Mateusz ‘Matt’ Malina is a 34-year-old Polish freediver. He has been freediving for 12 years now but was aware of the sport of freediving since he was about 15 years old. In terms of achievements in freediving, he is becoming a legend.
He has set seven World Records and has achieved five World Championship titles. He can hold his breath for more than 10 minutes, dived more than 310 meters in Dynamic (DYN) with a monofin, and dived below 110m of depth. More recently he is doing Dynamic No Fins (DNF) to beyond 200m.
His motto is “Limits are only in our heads” – indeed!
Initially, his diving career started with scuba tanks on his back, but as many freedivers find, the heavy cumbersome equipment and slow speeds did not suit him. It was here though he found his love for being underwater, the freedom, and the silence. Holidays in Corfu, Greece, are where he first started to try snorkeling, realizing this was more like what he wanted, silence, gliding, weightless and free. Freediving soon followed.
More than all this success, anyone who has ever met him on the competition circuit, or a course knows he is just a genuinely good guy, helpful and approachable and is happy to share his knowledge. Given his scientific, thorough, and meticulous approach to developing his knowledge and freediving skills, it makes for the perfect person to teach the advanced level of freediving. He is an AIDA Freediving Instructor and an EFR First aid Instructor so now is ideally placed to run high-end coaching courses so let us see what he has to say:
DeeperBlue.com: What motivates you to be so successful at what you do?
Matt Malina: I think the inner curiousness. For me, it is a never-ending journey deep inside my body. I never listen to naysayers and I very often do things how I feel while mixing with science. Over many years of freediving, I have developed an exceptionally good ability to follow my own hunch. Freediving is a very psychological sport and cannot be approached only from an athletic point of view. A lot of training that I do targets both physical and mental aspects, with even more emphasis on a mental part. You can train hard all year long but when the competition comes, nerves may not let you do your best. Over the years I also realized that becoming mentally tough from freediving training, opened my mind and made me tough in other aspects of life. I treat freediving as a general body and mind training, and I have no reason to stop as I grow both as an athlete and as a person practicing it.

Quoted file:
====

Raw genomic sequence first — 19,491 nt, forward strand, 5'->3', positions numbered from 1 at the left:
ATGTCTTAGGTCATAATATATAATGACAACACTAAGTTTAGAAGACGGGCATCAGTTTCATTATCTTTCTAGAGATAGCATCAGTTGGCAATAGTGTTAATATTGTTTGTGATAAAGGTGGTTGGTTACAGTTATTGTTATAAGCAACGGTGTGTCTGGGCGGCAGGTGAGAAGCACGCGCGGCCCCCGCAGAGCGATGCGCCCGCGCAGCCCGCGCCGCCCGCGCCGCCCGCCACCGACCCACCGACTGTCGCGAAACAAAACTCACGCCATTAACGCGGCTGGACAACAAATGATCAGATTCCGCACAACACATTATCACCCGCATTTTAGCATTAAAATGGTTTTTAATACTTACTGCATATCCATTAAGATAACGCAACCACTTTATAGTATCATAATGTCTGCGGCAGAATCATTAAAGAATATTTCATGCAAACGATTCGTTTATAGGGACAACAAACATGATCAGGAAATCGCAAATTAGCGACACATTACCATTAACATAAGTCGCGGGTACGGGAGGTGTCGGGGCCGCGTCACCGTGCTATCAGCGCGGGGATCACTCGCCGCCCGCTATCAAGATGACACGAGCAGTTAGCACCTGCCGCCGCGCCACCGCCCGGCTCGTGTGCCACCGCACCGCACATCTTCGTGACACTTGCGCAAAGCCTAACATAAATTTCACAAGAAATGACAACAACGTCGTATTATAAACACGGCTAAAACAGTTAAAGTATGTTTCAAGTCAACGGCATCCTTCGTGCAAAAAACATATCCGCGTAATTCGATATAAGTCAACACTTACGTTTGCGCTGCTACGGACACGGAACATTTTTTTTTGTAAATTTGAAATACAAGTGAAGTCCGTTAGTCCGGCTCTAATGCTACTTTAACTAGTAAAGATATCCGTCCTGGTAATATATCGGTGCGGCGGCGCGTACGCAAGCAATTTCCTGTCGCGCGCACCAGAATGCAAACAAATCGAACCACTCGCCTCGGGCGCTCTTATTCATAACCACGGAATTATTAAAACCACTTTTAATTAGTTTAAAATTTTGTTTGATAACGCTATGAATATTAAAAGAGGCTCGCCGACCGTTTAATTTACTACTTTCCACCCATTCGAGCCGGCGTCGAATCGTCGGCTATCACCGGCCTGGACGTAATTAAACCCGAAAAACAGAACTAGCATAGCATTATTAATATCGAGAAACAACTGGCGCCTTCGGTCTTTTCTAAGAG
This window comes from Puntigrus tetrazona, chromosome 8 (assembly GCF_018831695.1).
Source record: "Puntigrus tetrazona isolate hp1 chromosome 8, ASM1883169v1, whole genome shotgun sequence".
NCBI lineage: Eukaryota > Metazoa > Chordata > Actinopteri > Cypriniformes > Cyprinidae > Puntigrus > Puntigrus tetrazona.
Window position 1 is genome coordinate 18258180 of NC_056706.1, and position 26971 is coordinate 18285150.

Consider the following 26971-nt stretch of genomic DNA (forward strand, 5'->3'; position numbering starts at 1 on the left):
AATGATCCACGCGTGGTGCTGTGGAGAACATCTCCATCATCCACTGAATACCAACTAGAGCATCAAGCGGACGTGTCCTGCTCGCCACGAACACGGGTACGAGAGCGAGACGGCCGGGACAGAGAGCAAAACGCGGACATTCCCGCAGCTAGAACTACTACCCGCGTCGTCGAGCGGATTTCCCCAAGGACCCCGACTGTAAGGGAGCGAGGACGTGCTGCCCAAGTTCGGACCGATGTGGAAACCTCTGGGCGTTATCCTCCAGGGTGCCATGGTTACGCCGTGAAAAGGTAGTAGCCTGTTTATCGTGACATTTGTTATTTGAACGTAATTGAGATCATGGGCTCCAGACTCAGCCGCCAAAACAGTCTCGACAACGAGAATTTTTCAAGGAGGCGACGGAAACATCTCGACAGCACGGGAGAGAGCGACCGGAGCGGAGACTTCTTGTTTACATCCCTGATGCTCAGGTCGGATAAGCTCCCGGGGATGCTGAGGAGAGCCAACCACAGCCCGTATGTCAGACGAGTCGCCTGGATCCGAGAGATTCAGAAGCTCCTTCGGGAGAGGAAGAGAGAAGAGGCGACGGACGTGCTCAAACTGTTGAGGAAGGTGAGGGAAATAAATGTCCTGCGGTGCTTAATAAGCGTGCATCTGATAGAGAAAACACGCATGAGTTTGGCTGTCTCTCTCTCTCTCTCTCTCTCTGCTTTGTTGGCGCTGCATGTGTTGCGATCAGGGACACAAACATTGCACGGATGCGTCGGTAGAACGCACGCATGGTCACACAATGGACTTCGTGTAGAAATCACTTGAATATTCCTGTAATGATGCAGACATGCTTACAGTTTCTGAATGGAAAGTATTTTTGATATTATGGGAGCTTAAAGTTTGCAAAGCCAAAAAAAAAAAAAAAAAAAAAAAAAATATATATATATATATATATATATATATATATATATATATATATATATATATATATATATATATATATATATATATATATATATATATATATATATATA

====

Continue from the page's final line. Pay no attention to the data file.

I also believe that the human body is the most perfect and complex machine created in the universe. As I said I am a very curious person and freediving allows me to fulfill that feeling. I am a mechanical engineer by education but I was always fascinated by how our body works – which is in a way a machine, biomechanical one to be precise – and reacts to different situations and stimuli once exposed.
DB: You are releasing a new coaching service, could you let us know a bit about that?
MM: Sure. Together with Samo Jeranko, we have created a series of training programs for all levels of freediving. We have programs for recreational, advanced, performance, elite, spearfishing oriented freedivers together with consultations and 1:1 coaching. There are so many people that want to train but they do not know how to start, how to progress, or do it efficiently while achieving our peak performance at the desired time of the season. We have learned it the hard way, so others do not have to repeat our mistakes. We can all agree that it would be awesome to have a coach who would tell us what to do. It is extremely hard to think about perfect training, execute it, and have confidence that it is the right thing to do, especially when competition doesn’t go according to our plan. We doubt us and the coach inside us. You will be able to skip that few years of experimenting, what works, what not, pick a plan suitable to your level, time availability, and just train, following the plan designed by us. I think it is a unique opportunity to train like a champion and be coached by one. We know that not everyone has time to train five or six times a week to be a champion. Do not worry, when we started, we trained as little as two or three times a week. That is why in lower tiers of difficulty levels, we carefully selected exercises that will give the most benefits, towards maximizing your performance, while you are able to train only two or three times a week.